Right now we have a bunch of people (rappers, producers, CEOs, etc) who are not only wealthy, but also understand poverty, racism, and oppression firsthand. They now have the chance to use their wealth, influence, and experience to open doors for others. If you sit back and realize that some of these rappers have made over 300 million dollars for themselves out of absolutely nothing, you can only image how much could be overcome if we used these same independent minded people and the empires they have amassed to continue our progression.
What is your artistic process (do you work from photos, collage, illustration, graphics programs), what materials do you use?
We use a variety of materials including markers, crayons, spray paint, photos, ball point pens, and cloth. As far as the computer we mostly use Photoshop and Illustrator.
Is it displayed and distributed only on the web or elsewhere?
Our work has been displayed in group shows across the United States and Europe. This year we’ll be in some new places such as Japan, Israel, and South America. We’ve also had our work printed on posters, apparel, books, magazines, and newspapers. We tend to display a lot of our work online. The web it is a great way to reach thousands of people.

You have participated in shows in other countries. Was your work site specific or relevant in a global context? What was the response to your work? Did the experience differ from shows in the US?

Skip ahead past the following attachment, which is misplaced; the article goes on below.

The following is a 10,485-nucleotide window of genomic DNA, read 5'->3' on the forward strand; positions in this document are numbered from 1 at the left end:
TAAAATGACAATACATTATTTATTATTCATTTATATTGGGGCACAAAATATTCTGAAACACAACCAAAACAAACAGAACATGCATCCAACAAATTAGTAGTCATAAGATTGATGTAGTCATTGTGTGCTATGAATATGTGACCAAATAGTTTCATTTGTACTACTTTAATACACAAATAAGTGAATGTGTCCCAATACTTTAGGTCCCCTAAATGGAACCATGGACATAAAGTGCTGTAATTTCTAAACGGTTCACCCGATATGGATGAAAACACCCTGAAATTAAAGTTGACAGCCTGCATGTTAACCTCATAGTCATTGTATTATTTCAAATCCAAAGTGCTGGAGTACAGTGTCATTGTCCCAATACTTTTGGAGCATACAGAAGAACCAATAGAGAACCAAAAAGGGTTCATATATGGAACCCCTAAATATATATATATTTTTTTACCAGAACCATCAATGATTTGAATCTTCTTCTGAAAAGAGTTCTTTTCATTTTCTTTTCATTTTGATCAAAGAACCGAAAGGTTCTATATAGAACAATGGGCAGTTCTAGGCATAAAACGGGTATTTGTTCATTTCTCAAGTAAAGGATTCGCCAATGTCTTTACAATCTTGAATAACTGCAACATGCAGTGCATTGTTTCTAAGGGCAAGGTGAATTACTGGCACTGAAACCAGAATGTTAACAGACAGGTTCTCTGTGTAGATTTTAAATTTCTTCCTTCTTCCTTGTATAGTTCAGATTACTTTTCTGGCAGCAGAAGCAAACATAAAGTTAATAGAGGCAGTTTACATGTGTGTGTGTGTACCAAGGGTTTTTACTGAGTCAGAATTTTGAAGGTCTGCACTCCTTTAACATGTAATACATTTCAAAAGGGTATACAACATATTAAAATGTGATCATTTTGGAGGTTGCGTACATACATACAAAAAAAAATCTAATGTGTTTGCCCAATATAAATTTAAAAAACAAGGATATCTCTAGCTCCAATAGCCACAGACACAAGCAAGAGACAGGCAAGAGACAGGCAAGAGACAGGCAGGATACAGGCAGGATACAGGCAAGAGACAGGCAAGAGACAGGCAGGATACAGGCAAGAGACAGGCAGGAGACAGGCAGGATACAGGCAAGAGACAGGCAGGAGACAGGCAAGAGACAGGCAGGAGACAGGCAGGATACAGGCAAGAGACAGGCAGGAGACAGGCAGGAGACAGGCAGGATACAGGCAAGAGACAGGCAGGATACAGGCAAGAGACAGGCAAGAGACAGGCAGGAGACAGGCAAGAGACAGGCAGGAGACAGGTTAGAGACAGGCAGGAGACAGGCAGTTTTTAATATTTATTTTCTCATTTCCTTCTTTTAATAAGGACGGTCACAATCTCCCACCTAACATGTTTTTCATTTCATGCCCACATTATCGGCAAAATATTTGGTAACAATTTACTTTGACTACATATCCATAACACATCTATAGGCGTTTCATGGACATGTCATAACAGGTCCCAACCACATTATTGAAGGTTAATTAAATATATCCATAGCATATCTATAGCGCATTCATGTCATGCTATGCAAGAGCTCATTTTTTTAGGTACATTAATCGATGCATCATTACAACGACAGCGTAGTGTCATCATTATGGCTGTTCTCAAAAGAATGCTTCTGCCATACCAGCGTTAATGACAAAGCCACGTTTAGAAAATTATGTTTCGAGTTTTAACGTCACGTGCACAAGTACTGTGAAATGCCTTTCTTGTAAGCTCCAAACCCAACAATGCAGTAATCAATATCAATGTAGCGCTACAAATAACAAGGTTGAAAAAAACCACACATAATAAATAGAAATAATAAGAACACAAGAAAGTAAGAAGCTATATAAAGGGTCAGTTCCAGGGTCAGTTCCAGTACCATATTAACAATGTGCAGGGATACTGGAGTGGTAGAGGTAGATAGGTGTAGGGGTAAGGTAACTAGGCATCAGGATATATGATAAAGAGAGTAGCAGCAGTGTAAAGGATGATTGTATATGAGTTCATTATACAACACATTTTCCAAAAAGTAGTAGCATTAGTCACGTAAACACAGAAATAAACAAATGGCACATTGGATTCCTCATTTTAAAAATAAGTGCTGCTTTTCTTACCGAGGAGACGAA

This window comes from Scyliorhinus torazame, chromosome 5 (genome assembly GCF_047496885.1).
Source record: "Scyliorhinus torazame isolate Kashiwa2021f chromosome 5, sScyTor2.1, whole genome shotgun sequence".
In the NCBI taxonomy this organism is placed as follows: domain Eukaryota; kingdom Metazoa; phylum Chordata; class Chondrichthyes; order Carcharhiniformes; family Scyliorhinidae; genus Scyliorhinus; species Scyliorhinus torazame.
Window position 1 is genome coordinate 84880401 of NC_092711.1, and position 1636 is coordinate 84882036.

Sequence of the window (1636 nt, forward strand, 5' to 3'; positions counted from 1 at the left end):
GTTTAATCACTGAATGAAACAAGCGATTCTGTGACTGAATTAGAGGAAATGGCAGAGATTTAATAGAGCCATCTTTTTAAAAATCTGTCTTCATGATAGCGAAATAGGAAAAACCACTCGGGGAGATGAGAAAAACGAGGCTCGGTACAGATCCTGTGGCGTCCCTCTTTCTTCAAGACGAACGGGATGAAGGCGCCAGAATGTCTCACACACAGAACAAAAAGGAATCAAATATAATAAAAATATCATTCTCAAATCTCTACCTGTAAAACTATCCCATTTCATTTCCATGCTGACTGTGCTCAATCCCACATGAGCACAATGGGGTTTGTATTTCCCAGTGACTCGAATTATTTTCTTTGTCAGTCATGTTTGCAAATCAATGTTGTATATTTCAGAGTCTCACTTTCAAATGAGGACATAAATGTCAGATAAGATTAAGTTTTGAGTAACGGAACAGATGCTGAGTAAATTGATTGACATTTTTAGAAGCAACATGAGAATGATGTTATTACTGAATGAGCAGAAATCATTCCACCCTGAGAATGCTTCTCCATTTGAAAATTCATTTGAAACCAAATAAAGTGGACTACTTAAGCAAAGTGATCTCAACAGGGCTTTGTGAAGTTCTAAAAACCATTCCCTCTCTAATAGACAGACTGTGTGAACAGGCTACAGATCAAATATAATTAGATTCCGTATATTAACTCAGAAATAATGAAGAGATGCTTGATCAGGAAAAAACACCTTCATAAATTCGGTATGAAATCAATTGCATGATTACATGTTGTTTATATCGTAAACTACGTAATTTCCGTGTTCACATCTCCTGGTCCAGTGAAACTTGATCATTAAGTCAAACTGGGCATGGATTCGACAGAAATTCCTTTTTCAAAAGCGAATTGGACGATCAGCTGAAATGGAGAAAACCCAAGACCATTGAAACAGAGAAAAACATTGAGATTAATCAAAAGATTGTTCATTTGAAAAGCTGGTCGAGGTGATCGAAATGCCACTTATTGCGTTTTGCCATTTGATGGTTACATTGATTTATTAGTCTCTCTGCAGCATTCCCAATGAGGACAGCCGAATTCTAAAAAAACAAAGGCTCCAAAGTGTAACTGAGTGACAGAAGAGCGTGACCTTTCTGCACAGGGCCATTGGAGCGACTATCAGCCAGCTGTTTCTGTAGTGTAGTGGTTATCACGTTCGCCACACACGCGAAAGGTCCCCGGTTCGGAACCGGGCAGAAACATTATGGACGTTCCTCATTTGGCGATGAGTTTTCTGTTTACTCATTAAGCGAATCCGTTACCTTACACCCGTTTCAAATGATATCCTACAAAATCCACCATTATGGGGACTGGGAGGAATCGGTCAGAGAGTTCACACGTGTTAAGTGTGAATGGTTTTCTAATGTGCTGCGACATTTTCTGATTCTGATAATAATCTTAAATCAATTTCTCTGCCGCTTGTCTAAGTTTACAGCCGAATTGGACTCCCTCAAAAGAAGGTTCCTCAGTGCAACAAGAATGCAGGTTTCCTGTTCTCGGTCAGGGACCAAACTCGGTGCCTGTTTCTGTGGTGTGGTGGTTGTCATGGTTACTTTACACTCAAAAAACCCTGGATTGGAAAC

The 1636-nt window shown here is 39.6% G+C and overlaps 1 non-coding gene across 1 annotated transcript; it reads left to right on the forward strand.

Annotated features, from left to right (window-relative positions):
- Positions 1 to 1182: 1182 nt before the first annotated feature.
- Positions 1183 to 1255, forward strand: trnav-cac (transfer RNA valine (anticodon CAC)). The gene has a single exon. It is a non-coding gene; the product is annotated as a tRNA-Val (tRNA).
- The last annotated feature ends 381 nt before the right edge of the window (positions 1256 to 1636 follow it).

Our work has been in a global context. This started with the realization that everyone outside the US hates Bush. One of my friends from France wrote me with this response the other day. He said, ‘Your work is like a new “eye-opener” that is understandable by everyone all over the globe…your zines speak a universal language.’
The experience has been different because our work has been received with great energy and enthusiasm outside the US. Inside the US we have faced resistance and censorship.
What are you working on next?
We’re focusing on our apparel. Issue 9 of the zine is almost complete. Also getting posters together for several shows including Paper Politics West and a tsunami fundraiser.


What is issue 9 of the zine about, can folks get it somewhere besides the web?